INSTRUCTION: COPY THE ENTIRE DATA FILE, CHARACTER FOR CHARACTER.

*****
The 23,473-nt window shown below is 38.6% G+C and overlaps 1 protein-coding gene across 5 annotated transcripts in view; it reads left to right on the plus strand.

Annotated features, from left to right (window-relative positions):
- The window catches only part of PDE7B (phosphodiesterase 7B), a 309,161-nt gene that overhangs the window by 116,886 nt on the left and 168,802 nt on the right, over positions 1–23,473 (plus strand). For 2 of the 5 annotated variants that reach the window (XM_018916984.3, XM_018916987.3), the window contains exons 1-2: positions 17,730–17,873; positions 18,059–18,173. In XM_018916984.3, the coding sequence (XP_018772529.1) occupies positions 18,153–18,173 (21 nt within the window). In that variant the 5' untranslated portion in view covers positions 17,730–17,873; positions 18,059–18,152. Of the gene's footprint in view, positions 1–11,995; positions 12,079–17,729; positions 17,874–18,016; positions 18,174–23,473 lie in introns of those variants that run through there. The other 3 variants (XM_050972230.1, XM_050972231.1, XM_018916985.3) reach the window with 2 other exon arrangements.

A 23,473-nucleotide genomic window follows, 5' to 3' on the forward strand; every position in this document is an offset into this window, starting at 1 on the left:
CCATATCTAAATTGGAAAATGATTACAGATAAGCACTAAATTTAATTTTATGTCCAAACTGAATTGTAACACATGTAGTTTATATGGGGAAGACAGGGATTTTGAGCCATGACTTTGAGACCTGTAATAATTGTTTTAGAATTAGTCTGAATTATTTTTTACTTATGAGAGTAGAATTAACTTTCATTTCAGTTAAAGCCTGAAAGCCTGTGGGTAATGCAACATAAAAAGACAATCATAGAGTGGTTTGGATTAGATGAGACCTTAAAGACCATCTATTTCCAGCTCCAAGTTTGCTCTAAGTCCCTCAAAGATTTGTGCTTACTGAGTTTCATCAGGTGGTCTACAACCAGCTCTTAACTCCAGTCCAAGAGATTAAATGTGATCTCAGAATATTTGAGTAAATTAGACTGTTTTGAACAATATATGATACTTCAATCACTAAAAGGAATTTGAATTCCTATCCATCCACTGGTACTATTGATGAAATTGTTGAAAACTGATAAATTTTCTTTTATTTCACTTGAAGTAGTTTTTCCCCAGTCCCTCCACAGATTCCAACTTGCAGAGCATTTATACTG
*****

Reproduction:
The 23,473-nt window shown below is 38.6% G+C and overlaps 1 protein-coding gene across 5 annotated transcripts in view; it reads left to right on the plus strand.

Annotated features, from left to right (window-relative positions):
- The window catches only part of PDE7B (phosphodiesterase 7B), a 309,161-nt gene that overhangs the window by 116,886 nt on the left and 168,802 nt on the right, over positions 1–23,473 (plus strand). For 2 of the 5 annotated variants that reach the window (XM_018916984.3, XM_018916987.3), the window contains exons 1-2: positions 17,730–17,873; positions 18,059–18,173. In XM_018916984.3, the coding sequence (XP_018772529.1) occupies positions 18,153–18,173 (21 nt within the window). In that variant the 5' untranslated portion in view covers positions 17,730–17,873; positions 18,059–18,152. Of the gene's footprint in view, positions 1–11,995; positions 12,079–17,729; positions 17,874–18,016; positions 18,174–23,473 lie in introns of those variants that run through there. The other 3 variants (XM_050972230.1, XM_050972231.1, XM_018916985.3) reach the window with 2 other exon arrangements.

A 23,473-nucleotide genomic window follows, 5' to 3' on the forward strand; every position in this document is an offset into this window, starting at 1 on the left:
CCATATCTAAATTGGAAAATGATTACAGATAAGCACTAAATTTAATTTTATGTCCAAACTGAATTGTAACACATGTAGTTTATATGGGGAAGACAGGGATTTTGAGCCATGACTTTGAGACCTGTAATAATTGTTTTAGAATTAGTCTGAATTATTTTTTACTTATGAGAGTAGAATTAACTTTCATTTCAGTTAAAGCCTGAAAGCCTGTGGGTAATGCAACATAAAAAGACAATCATAGAGTGGTTTGGATTAGATGAGACCTTAAAGACCATCTATTTCCAGCTCCAAGTTTGCTCTAAGTCCCTCAAAGATTTGTGCTTACTGAGTTTCATCAGGTGGTCTACAACCAGCTCTTAACTCCAGTCCAAGAGATTAAATGTGATCTCAGAATATTTGAGTAAATTAGACTGTTTTGAACAATATATGATACTTCAATCACTAAAAGGAATTTGAATTCCTATCCATCCACTGGTACTATTGATGAAATTGTTGAAAACTGATAAATTTTCTTTTATTTCACTTGAAGTAGTTTTTCCCCAGTCCCTCCACAGATTCCAACTTGCAGAGCATTTATACTG